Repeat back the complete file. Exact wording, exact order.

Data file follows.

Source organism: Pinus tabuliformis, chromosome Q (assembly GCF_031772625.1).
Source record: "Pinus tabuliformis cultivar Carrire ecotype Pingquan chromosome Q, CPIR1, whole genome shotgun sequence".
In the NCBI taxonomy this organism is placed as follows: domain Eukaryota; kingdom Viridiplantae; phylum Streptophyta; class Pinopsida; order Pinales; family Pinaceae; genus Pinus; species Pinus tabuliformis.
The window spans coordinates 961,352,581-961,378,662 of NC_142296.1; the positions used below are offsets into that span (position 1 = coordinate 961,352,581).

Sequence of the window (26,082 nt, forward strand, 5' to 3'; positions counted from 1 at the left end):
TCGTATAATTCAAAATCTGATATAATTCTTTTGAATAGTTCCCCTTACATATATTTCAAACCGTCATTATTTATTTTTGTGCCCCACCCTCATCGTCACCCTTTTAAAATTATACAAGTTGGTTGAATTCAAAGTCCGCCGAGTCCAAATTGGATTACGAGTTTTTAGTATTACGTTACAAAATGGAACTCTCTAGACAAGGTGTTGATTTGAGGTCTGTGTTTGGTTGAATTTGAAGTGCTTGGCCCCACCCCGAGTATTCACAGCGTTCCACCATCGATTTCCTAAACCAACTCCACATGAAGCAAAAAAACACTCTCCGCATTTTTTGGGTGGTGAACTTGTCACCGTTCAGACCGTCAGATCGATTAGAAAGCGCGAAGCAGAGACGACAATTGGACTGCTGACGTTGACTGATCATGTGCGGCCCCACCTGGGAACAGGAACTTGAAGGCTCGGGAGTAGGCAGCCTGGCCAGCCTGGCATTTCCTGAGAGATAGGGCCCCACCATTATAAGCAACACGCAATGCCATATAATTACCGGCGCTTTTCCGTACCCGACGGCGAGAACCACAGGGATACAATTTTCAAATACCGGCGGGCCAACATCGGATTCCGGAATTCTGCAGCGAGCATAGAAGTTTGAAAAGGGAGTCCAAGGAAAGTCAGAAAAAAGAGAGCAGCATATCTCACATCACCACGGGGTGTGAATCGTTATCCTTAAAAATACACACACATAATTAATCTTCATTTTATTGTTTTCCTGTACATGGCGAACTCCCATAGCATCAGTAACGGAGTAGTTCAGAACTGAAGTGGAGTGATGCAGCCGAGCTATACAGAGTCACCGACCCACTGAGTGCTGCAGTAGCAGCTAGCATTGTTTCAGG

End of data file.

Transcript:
Source organism: Pinus tabuliformis, chromosome Q (assembly GCF_031772625.1).
Source record: "Pinus tabuliformis cultivar Carrire ecotype Pingquan chromosome Q, CPIR1, whole genome shotgun sequence".
In the NCBI taxonomy this organism is placed as follows: domain Eukaryota; kingdom Viridiplantae; phylum Streptophyta; class Pinopsida; order Pinales; family Pinaceae; genus Pinus; species Pinus tabuliformis.
The window spans coordinates 961,352,581-961,378,662 of NC_142296.1; the positions used below are offsets into that span (position 1 = coordinate 961,352,581).

Sequence of the window (26,082 nt, forward strand, 5' to 3'; positions counted from 1 at the left end):
TCGTATAATTCAAAATCTGATATAATTCTTTTGAATAGTTCCCCTTACATATATTTCAAACCGTCATTATTTATTTTTGTGCCCCACCCTCATCGTCACCCTTTTAAAATTATACAAGTTGGTTGAATTCAAAGTCCGCCGAGTCCAAATTGGATTACGAGTTTTTAGTATTACGTTACAAAATGGAACTCTCTAGACAAGGTGTTGATTTGAGGTCTGTGTTTGGTTGAATTTGAAGTGCTTGGCCCCACCCCGAGTATTCACAGCGTTCCACCATCGATTTCCTAAACCAACTCCACATGAAGCAAAAAAACACTCTCCGCATTTTTTGGGTGGTGAACTTGTCACCGTTCAGACCGTCAGATCGATTAGAAAGCGCGAAGCAGAGACGACAATTGGACTGCTGACGTTGACTGATCATGTGCGGCCCCACCTGGGAACAGGAACTTGAAGGCTCGGGAGTAGGCAGCCTGGCCAGCCTGGCATTTCCTGAGAGATAGGGCCCCACCATTATAAGCAACACGCAATGCCATATAATTACCGGCGCTTTTCCGTACCCGACGGCGAGAACCACAGGGATACAATTTTCAAATACCGGCGGGCCAACATCGGATTCCGGAATTCTGCAGCGAGCATAGAAGTTTGAAAAGGGAGTCCAAGGAAAGTCAGAAAAAAGAGAGCAGCATATCTCACATCACCACGGGGTGTGAATCGTTATCCTTAAAAATACACACACATAATTAATCTTCATTTTATTGTTTTCCTGTACATGGCGAACTCCCATAGCATCAGTAACGGAGTAGTTCAGAACTGAAGTGGAGTGATGCAGCCGAGCTATACAGAGTCACCGACCCACTGAGTGCTGCAGTAGCAGCTAGCATTGTTTCAGG